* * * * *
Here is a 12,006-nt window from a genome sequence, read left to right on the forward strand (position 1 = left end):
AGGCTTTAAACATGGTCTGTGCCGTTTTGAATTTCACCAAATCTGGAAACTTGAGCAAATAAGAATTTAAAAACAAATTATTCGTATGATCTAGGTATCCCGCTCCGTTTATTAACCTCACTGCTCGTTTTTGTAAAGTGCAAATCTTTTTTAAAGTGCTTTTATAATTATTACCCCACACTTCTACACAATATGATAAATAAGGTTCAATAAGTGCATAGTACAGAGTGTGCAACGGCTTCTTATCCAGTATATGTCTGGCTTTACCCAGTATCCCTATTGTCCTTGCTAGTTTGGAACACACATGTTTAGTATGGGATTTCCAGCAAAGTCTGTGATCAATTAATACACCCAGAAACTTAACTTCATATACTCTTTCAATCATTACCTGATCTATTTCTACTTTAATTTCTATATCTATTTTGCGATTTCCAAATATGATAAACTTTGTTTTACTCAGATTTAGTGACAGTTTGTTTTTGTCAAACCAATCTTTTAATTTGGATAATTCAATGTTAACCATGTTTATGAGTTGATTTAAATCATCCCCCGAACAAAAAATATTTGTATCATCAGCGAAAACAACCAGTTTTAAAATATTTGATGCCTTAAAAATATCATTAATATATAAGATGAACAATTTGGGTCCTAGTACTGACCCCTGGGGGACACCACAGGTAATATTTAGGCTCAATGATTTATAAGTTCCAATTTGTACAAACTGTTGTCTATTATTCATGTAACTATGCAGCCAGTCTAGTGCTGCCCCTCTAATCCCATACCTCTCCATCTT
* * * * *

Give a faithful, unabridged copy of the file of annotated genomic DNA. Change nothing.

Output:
Here is a 12,006-nt window from a genome sequence, read left to right on the forward strand (position 1 = left end):
AGGCTTTAAACATGGTCTGTGCCGTTTTGAATTTCACCAAATCTGGAAACTTGAGCAAATAAGAATTTAAAAACAAATTATTCGTATGATCTAGGTATCCCGCTCCGTTTATTAACCTCACTGCTCGTTTTTGTAAAGTGCAAATCTTTTTTAAAGTGCTTTTATAATTATTACCCCACACTTCTACACAATATGATAAATAAGGTTCAATAAGTGCATAGTACAGAGTGTGCAACGGCTTCTTATCCAGTATATGTCTGGCTTTACCCAGTATCCCTATTGTCCTTGCTAGTTTGGAACACACATGTTTAGTATGGGATTTCCAGCAAAGTCTGTGATCAATTAATACACCCAGAAACTTAACTTCATATACTCTTTCAATCATTACCTGATCTATTTCTACTTTAATTTCTATATCTATTTTGCGATTTCCAAATATGATAAACTTTGTTTTACTCAGATTTAGTGACAGTTTGTTTTTGTCAAACCAATCTTTTAATTTGGATAATTCAATGTTAACCATGTTTATGAGTTGATTTAAATCATCCCCCGAACAAAAAATATTTGTATCATCAGCGAAAACAACCAGTTTTAAAATATTTGATGCCTTAAAAATATCATTAATATATAAGATGAACAATTTGGGTCCTAGTACTGACCCCTGGGGGACACCACAGGTAATATTTAGGCTCAATGATTTATAAGTTCCAATTTGTACAAACTGTTGTCTATTATTCATGTAACTATGCAGCCAGTCTAGTGCTGCCCCTCTAATCCCATACCTCTCCATCTT